Muscular Potential and Reality


Stephan over at put together the Maximum Lean Body Mass Calculator. The formula used to make the calculation includes wrist and ankle size, which is a wise thing as ectomorphs tend to have smaller wrists and less muscle potential than someone with thicker wrists. But the formula is still incomplete. I’ll explain later.

My numbers are:

Height74.5 in
Ankle9.0 in
Wrist6.75 in
Bodyfat (est)16%
Lean Muscle Potential190 lbs

I have no idea what my bodyfat percentage is. Since college I’ve had numerous body fat tests done using a number of different methods. They are all over the map. I’ve had higher percentages when I was visibly lean and lower percentages when I clearly wasn’t. But the interesting part of the calculation is not what your current bodyfat is, but what your lean mass potential might be.

Today I weight 206. If my bodyfat percentage is 16%, then my lean mass is 173. Subtract that from 190 and according to the calculator I still have the potential to gain 17 more pounds of muscle. I’m highly skeptical. Not because I am a beast. I’m clearly not. I’m skeptical because the formula doesn’t capture enough data points.

Let us revisit the work of Ellington Darden PhD. In the post Fitness Role Models Revisited, I included two charts of muscular potential based off his research and working with thousands of athletes. Go check out that post now. What we learned is that there are two other variables.

  1. Distance Between Elbow and Edge of Contracted Bicep
  2. Distance Between Elbow Tip and Top of Inside Horseshoe

Using both these metrics, my muscular potential is “very minimal”. After playing with the calculator on Biohacks, I went looking for more formulas. The article The WeighTrainer: Your Maximum Muscular Bodyweight and Measurements by Casey Butt, Ph.D. has several more formulas including ones to calculate maximum measurements.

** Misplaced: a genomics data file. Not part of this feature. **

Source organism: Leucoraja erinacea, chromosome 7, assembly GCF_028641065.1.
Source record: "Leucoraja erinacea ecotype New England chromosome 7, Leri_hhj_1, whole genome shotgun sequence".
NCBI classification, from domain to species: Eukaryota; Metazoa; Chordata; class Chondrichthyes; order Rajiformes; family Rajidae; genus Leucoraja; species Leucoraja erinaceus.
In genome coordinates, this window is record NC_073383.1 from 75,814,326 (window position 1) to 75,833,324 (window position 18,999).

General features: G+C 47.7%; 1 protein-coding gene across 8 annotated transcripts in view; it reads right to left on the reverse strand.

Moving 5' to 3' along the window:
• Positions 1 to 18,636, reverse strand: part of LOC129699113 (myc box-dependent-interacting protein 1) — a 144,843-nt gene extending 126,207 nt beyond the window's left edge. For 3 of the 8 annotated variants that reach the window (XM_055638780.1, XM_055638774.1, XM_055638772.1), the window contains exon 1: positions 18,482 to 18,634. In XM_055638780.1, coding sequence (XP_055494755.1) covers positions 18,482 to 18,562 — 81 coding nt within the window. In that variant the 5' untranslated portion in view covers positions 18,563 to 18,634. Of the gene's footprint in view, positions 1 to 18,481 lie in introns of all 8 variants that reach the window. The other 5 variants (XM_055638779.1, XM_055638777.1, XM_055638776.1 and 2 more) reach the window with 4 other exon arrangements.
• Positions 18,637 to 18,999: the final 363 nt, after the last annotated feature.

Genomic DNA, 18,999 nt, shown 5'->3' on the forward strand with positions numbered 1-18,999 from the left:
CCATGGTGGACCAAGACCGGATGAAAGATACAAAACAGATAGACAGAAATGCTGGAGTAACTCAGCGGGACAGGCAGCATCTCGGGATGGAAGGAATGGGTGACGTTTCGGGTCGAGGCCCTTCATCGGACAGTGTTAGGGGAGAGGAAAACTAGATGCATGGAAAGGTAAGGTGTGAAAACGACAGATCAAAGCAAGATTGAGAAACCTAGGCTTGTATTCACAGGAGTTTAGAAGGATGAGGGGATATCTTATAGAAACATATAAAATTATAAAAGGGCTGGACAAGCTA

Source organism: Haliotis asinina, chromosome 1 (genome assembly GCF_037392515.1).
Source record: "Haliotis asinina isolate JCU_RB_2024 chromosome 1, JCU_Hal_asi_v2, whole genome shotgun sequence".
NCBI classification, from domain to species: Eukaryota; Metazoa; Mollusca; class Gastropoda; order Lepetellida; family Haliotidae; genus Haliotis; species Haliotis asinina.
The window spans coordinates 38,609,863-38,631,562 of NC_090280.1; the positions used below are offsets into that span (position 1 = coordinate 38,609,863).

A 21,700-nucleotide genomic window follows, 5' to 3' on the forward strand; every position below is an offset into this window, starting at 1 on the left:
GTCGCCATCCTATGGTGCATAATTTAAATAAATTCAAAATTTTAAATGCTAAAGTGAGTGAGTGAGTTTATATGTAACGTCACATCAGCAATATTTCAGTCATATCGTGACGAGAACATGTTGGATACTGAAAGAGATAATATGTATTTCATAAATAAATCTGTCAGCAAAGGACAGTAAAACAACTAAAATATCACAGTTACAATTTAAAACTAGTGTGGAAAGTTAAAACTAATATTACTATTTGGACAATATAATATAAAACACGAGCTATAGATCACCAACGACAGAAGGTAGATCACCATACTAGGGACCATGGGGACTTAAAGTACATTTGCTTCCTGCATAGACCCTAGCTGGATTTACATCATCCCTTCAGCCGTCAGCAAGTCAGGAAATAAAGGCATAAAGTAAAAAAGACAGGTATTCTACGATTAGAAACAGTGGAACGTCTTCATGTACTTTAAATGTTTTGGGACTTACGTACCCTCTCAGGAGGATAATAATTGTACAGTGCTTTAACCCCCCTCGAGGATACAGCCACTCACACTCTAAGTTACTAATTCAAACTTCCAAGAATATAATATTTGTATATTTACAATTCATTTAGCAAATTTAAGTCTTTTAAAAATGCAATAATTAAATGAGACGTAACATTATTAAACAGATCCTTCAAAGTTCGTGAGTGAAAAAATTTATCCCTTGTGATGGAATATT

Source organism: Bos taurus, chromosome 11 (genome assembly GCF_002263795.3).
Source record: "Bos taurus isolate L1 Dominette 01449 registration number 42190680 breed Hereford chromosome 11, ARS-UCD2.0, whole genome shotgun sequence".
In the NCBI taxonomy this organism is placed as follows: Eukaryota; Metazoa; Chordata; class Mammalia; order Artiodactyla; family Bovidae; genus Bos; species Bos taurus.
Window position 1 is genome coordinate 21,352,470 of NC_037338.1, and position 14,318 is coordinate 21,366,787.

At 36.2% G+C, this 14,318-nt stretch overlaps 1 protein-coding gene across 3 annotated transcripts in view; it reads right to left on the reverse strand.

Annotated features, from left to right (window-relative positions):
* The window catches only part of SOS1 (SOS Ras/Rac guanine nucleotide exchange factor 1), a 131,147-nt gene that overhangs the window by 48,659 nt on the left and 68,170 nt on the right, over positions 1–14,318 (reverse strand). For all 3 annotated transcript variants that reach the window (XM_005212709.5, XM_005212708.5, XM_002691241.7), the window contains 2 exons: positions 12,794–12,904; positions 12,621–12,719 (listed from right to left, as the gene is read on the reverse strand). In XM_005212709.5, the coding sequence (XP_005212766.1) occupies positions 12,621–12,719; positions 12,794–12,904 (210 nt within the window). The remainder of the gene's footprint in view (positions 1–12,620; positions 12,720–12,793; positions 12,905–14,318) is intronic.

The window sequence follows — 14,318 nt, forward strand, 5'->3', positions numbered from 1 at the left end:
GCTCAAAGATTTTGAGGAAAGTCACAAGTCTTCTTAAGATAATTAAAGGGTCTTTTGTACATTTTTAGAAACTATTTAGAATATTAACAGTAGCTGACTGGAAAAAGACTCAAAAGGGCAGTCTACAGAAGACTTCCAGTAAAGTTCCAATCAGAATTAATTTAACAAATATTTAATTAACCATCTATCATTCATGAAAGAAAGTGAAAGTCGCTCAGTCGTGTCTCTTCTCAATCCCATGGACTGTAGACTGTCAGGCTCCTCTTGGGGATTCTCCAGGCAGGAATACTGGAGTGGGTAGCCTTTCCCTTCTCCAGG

I’m not going to list all my maximum potential numbers, just the two most ridiculous ones. According to the formulas, I have the potential to have a 13.9 inch forearm and 17.3 inch bicep. Unless I foolishly decided to inject synthol, that is not going to happen with the 2.25 inch gap between my elbow and contracted bicep. With very few exceptions, almost every jacked ectomorph you see carrying significant muscle, you will see a small gap there.


Anthony Ellis

Probably the most memorable body transformation of an ectomorph I’ve seen was Anthony Ellis from the original Body For Life contest (~ 1996). Notice how tight the space is between his elbow and contracted bicep. His accomplishments are to be praised, but for a majority of ectomorphs I would say he represents an unrealistic role model.

Today I weigh 50 pounds more than I did the day I enlisted in the military at the the age of 17. Most of those pounds are muscle. I also didn’t start weight training until I was 24, missing the golden window of youth. So all things considered, I am very pleased with what I’ve accomplished.

For most of my lifting years I had unrealistic role models and goals. I was rarely satisfied with what I had I accomplished and I had a poor body image. Thankfully I am wiser today and can look back at that scrawny 156 pound 17 year old and see what I have gained and maintained. I only wish I was aware of Darden’s data earlier. I would saved myself from several injuries from pushing myself to reach some vision of myself that was never possible.

Part 2

12 thoughts on “Muscular Potential and Reality